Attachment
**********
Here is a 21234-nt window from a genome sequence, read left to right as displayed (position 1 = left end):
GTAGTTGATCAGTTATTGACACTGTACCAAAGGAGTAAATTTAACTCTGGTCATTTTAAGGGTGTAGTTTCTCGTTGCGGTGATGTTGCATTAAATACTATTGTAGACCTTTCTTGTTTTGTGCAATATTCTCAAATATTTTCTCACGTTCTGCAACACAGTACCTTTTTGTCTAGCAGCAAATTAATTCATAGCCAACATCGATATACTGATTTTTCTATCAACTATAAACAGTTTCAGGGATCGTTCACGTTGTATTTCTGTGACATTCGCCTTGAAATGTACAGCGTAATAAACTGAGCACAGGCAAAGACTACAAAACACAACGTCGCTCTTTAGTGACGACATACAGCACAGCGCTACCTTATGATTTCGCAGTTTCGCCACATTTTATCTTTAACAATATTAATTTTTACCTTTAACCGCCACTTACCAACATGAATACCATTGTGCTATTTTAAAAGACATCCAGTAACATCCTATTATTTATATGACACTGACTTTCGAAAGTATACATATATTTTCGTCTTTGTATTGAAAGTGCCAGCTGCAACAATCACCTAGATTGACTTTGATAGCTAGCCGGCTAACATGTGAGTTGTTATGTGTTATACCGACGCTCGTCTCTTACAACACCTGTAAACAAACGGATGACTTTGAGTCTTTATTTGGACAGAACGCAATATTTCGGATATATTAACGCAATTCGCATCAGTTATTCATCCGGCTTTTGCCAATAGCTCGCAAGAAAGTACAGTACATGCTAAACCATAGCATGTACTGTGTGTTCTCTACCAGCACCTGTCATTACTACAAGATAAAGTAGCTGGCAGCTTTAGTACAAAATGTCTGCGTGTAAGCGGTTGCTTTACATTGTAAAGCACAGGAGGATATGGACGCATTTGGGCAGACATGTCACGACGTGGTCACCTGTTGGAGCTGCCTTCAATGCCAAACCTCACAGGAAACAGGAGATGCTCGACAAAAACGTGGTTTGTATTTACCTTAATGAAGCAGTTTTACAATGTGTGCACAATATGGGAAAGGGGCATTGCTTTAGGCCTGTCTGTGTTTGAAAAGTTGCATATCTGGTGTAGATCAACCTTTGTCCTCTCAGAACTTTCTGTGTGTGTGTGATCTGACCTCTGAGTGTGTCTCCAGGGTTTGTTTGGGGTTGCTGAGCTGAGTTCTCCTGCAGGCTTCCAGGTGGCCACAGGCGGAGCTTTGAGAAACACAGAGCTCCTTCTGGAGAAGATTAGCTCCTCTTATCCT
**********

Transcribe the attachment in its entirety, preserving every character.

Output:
Here is a 21234-nt window from a genome sequence, read left to right as displayed (position 1 = left end):
GTAGTTGATCAGTTATTGACACTGTACCAAAGGAGTAAATTTAACTCTGGTCATTTTAAGGGTGTAGTTTCTCGTTGCGGTGATGTTGCATTAAATACTATTGTAGACCTTTCTTGTTTTGTGCAATATTCTCAAATATTTTCTCACGTTCTGCAACACAGTACCTTTTTGTCTAGCAGCAAATTAATTCATAGCCAACATCGATATACTGATTTTTCTATCAACTATAAACAGTTTCAGGGATCGTTCACGTTGTATTTCTGTGACATTCGCCTTGAAATGTACAGCGTAATAAACTGAGCACAGGCAAAGACTACAAAACACAACGTCGCTCTTTAGTGACGACATACAGCACAGCGCTACCTTATGATTTCGCAGTTTCGCCACATTTTATCTTTAACAATATTAATTTTTACCTTTAACCGCCACTTACCAACATGAATACCATTGTGCTATTTTAAAAGACATCCAGTAACATCCTATTATTTATATGACACTGACTTTCGAAAGTATACATATATTTTCGTCTTTGTATTGAAAGTGCCAGCTGCAACAATCACCTAGATTGACTTTGATAGCTAGCCGGCTAACATGTGAGTTGTTATGTGTTATACCGACGCTCGTCTCTTACAACACCTGTAAACAAACGGATGACTTTGAGTCTTTATTTGGACAGAACGCAATATTTCGGATATATTAACGCAATTCGCATCAGTTATTCATCCGGCTTTTGCCAATAGCTCGCAAGAAAGTACAGTACATGCTAAACCATAGCATGTACTGTGTGTTCTCTACCAGCACCTGTCATTACTACAAGATAAAGTAGCTGGCAGCTTTAGTACAAAATGTCTGCGTGTAAGCGGTTGCTTTACATTGTAAAGCACAGGAGGATATGGACGCATTTGGGCAGACATGTCACGACGTGGTCACCTGTTGGAGCTGCCTTCAATGCCAAACCTCACAGGAAACAGGAGATGCTCGACAAAAACGTGGTTTGTATTTACCTTAATGAAGCAGTTTTACAATGTGTGCACAATATGGGAAAGGGGCATTGCTTTAGGCCTGTCTGTGTTTGAAAAGTTGCATATCTGGTGTAGATCAACCTTTGTCCTCTCAGAACTTTCTGTGTGTGTGTGATCTGACCTCTGAGTGTGTCTCCAGGGTTTGTTTGGGGTTGCTGAGCTGAGTTCTCCTGCAGGCTTCCAGGTGGCCACAGGCGGAGCTTTGAGAAACACAGAGCTCCTTCTGGAGAAGATTAGCTCCTCTTATCCT